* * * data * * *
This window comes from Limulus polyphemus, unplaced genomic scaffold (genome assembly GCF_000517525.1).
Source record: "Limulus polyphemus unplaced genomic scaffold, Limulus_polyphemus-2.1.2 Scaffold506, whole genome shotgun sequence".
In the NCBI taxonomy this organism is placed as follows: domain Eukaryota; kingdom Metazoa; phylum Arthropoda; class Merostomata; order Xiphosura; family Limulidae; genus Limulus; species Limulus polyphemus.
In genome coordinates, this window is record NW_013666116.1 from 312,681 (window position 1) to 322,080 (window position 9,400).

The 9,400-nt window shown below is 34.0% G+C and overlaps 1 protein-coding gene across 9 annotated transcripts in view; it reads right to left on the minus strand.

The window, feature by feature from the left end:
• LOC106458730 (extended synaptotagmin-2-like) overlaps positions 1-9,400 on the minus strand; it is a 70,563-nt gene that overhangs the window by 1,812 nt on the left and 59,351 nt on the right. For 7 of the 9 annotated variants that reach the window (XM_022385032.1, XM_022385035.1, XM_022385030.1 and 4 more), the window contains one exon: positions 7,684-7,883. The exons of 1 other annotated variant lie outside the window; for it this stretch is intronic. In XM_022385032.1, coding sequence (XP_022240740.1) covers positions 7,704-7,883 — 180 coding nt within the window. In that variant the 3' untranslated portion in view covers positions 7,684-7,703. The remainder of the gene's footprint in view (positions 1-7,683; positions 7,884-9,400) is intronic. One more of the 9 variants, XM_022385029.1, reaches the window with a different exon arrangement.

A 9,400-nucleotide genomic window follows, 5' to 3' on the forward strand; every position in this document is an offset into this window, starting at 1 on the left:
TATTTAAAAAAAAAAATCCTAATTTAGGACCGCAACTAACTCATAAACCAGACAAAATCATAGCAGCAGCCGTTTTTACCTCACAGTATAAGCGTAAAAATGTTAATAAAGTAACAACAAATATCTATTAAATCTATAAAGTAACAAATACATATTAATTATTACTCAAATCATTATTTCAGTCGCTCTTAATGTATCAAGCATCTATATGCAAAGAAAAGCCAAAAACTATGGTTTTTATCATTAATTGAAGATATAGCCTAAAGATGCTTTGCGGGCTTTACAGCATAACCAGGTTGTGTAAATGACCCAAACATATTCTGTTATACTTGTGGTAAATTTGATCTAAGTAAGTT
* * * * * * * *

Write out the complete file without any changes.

This window comes from Limulus polyphemus, unplaced genomic scaffold (genome assembly GCF_000517525.1).
Source record: "Limulus polyphemus unplaced genomic scaffold, Limulus_polyphemus-2.1.2 Scaffold506, whole genome shotgun sequence".
In the NCBI taxonomy this organism is placed as follows: domain Eukaryota; kingdom Metazoa; phylum Arthropoda; class Merostomata; order Xiphosura; family Limulidae; genus Limulus; species Limulus polyphemus.
In genome coordinates, this window is record NW_013666116.1 from 312,681 (window position 1) to 322,080 (window position 9,400).

The 9,400-nt window shown below is 34.0% G+C and overlaps 1 protein-coding gene across 9 annotated transcripts in view; it reads right to left on the minus strand.

The window, feature by feature from the left end:
• LOC106458730 (extended synaptotagmin-2-like) overlaps positions 1-9,400 on the minus strand; it is a 70,563-nt gene that overhangs the window by 1,812 nt on the left and 59,351 nt on the right. For 7 of the 9 annotated variants that reach the window (XM_022385032.1, XM_022385035.1, XM_022385030.1 and 4 more), the window contains one exon: positions 7,684-7,883. The exons of 1 other annotated variant lie outside the window; for it this stretch is intronic. In XM_022385032.1, coding sequence (XP_022240740.1) covers positions 7,704-7,883 — 180 coding nt within the window. In that variant the 3' untranslated portion in view covers positions 7,684-7,703. The remainder of the gene's footprint in view (positions 1-7,683; positions 7,884-9,400) is intronic. One more of the 9 variants, XM_022385029.1, reaches the window with a different exon arrangement.

A 9,400-nucleotide genomic window follows, 5' to 3' on the forward strand; every position in this document is an offset into this window, starting at 1 on the left:
TATTTAAAAAAAAAAATCCTAATTTAGGACCGCAACTAACTCATAAACCAGACAAAATCATAGCAGCAGCCGTTTTTACCTCACAGTATAAGCGTAAAAATGTTAATAAAGTAACAACAAATATCTATTAAATCTATAAAGTAACAAATACATATTAATTATTACTCAAATCATTATTTCAGTCGCTCTTAATGTATCAAGCATCTATATGCAAAGAAAAGCCAAAAACTATGGTTTTTATCATTAATTGAAGATATAGCCTAAAGATGCTTTGCGGGCTTTACAGCATAACCAGGTTGTGTAAATGACCCAAACATATTCTGTTATACTTGTGGTAAATTTGATCTAAGTAAGTT